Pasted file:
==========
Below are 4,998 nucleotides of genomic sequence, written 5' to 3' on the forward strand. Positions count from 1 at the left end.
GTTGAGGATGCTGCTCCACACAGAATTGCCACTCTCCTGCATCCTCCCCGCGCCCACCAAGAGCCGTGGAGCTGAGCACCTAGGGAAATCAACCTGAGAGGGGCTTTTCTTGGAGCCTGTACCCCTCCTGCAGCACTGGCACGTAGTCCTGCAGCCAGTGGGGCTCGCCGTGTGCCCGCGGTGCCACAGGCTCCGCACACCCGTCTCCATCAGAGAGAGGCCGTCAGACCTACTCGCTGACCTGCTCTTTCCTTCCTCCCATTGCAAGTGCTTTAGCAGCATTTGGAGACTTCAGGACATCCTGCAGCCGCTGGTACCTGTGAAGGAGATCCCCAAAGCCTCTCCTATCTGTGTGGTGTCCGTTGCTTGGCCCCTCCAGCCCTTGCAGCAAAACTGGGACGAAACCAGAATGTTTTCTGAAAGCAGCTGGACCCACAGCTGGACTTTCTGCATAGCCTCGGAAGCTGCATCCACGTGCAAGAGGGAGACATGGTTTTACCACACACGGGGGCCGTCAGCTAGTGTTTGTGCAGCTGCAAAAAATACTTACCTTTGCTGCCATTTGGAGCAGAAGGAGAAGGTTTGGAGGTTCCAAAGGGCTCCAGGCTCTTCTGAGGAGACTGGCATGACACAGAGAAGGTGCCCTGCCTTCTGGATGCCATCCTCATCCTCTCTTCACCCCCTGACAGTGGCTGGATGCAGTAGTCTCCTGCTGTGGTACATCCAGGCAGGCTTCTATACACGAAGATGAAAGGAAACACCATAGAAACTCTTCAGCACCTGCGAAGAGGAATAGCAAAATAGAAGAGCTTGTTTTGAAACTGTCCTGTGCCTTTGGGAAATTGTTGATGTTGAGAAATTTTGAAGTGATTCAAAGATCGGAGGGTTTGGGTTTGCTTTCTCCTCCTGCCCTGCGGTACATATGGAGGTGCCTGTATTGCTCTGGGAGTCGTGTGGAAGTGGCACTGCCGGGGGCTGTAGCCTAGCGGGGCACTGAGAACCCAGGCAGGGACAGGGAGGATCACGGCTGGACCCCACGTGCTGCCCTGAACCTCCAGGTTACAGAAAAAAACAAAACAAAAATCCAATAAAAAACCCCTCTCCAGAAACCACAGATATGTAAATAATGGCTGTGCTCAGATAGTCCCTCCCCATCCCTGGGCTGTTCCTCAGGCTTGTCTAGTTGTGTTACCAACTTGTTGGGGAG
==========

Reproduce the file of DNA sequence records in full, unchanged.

Below are 4,998 nucleotides of genomic sequence, written 5' to 3' on the forward strand. Positions count from 1 at the left end.
GTTGAGGATGCTGCTCCACACAGAATTGCCACTCTCCTGCATCCTCCCCGCGCCCACCAAGAGCCGTGGAGCTGAGCACCTAGGGAAATCAACCTGAGAGGGGCTTTTCTTGGAGCCTGTACCCCTCCTGCAGCACTGGCACGTAGTCCTGCAGCCAGTGGGGCTCGCCGTGTGCCCGCGGTGCCACAGGCTCCGCACACCCGTCTCCATCAGAGAGAGGCCGTCAGACCTACTCGCTGACCTGCTCTTTCCTTCCTCCCATTGCAAGTGCTTTAGCAGCATTTGGAGACTTCAGGACATCCTGCAGCCGCTGGTACCTGTGAAGGAGATCCCCAAAGCCTCTCCTATCTGTGTGGTGTCCGTTGCTTGGCCCCTCCAGCCCTTGCAGCAAAACTGGGACGAAACCAGAATGTTTTCTGAAAGCAGCTGGACCCACAGCTGGACTTTCTGCATAGCCTCGGAAGCTGCATCCACGTGCAAGAGGGAGACATGGTTTTACCACACACGGGGGCCGTCAGCTAGTGTTTGTGCAGCTGCAAAAAATACTTACCTTTGCTGCCATTTGGAGCAGAAGGAGAAGGTTTGGAGGTTCCAAAGGGCTCCAGGCTCTTCTGAGGAGACTGGCATGACACAGAGAAGGTGCCCTGCCTTCTGGATGCCATCCTCATCCTCTCTTCACCCCCTGACAGTGGCTGGATGCAGTAGTCTCCTGCTGTGGTACATCCAGGCAGGCTTCTATACACGAAGATGAAAGGAAACACCATAGAAACTCTTCAGCACCTGCGAAGAGGAATAGCAAAATAGAAGAGCTTGTTTTGAAACTGTCCTGTGCCTTTGGGAAATTGTTGATGTTGAGAAATTTTGAAGTGATTCAAAGATCGGAGGGTTTGGGTTTGCTTTCTCCTCCTGCCCTGCGGTACATATGGAGGTGCCTGTATTGCTCTGGGAGTCGTGTGGAAGTGGCACTGCCGGGGGCTGTAGCCTAGCGGGGCACTGAGAACCCAGGCAGGGACAGGGAGGATCACGGCTGGACCCCACGTGCTGCCCTGAACCTCCAGGTTACAGAAAAAAACAAAACAAAAATCCAATAAAAAACCCCTCTCCAGAAACCACAGATATGTAAATAATGGCTGTGCTCAGATAGTCCCTCCCCATCCCTGGGCTGTTCCTCAGGCTTGTCTAGTTGTGTTACCAACTTGTTGGGGAG